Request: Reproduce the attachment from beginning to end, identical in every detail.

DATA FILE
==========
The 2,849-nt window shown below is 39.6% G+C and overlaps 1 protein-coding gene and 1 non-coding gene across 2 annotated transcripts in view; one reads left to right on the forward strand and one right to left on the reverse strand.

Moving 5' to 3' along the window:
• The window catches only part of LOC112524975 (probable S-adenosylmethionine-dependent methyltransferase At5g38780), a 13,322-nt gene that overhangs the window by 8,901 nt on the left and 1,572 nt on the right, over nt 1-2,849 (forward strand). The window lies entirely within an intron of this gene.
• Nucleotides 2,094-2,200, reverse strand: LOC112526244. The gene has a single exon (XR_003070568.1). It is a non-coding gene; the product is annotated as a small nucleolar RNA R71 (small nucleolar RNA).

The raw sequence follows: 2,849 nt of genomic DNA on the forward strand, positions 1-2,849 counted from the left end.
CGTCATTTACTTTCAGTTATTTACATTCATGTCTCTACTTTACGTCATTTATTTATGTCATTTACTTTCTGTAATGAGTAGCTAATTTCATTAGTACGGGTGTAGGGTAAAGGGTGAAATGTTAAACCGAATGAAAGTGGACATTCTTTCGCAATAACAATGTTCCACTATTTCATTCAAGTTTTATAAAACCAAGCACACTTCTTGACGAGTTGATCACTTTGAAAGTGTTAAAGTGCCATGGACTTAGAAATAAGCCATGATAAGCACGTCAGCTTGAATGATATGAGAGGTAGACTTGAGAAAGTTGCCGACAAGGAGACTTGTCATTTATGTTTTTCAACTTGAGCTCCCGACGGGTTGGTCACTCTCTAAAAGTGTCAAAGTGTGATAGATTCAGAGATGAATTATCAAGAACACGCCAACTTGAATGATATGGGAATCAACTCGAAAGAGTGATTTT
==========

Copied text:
The 2,849-nt window shown below is 39.6% G+C and overlaps 1 protein-coding gene and 1 non-coding gene across 2 annotated transcripts in view; one reads left to right on the forward strand and one right to left on the reverse strand.

Moving 5' to 3' along the window:
• The window catches only part of LOC112524975 (probable S-adenosylmethionine-dependent methyltransferase At5g38780), a 13,322-nt gene that overhangs the window by 8,901 nt on the left and 1,572 nt on the right, over nt 1-2,849 (forward strand). The window lies entirely within an intron of this gene.
• Nucleotides 2,094-2,200, reverse strand: LOC112526244. The gene has a single exon (XR_003070568.1). It is a non-coding gene; the product is annotated as a small nucleolar RNA R71 (small nucleolar RNA).

The raw sequence follows: 2,849 nt of genomic DNA on the forward strand, positions 1-2,849 counted from the left end.
CGTCATTTACTTTCAGTTATTTACATTCATGTCTCTACTTTACGTCATTTATTTATGTCATTTACTTTCTGTAATGAGTAGCTAATTTCATTAGTACGGGTGTAGGGTAAAGGGTGAAATGTTAAACCGAATGAAAGTGGACATTCTTTCGCAATAACAATGTTCCACTATTTCATTCAAGTTTTATAAAACCAAGCACACTTCTTGACGAGTTGATCACTTTGAAAGTGTTAAAGTGCCATGGACTTAGAAATAAGCCATGATAAGCACGTCAGCTTGAATGATATGAGAGGTAGACTTGAGAAAGTTGCCGACAAGGAGACTTGTCATTTATGTTTTTCAACTTGAGCTCCCGACGGGTTGGTCACTCTCTAAAAGTGTCAAAGTGTGATAGATTCAGAGATGAATTATCAAGAACACGCCAACTTGAATGATATGGGAATCAACTCGAAAGAGTGATTTT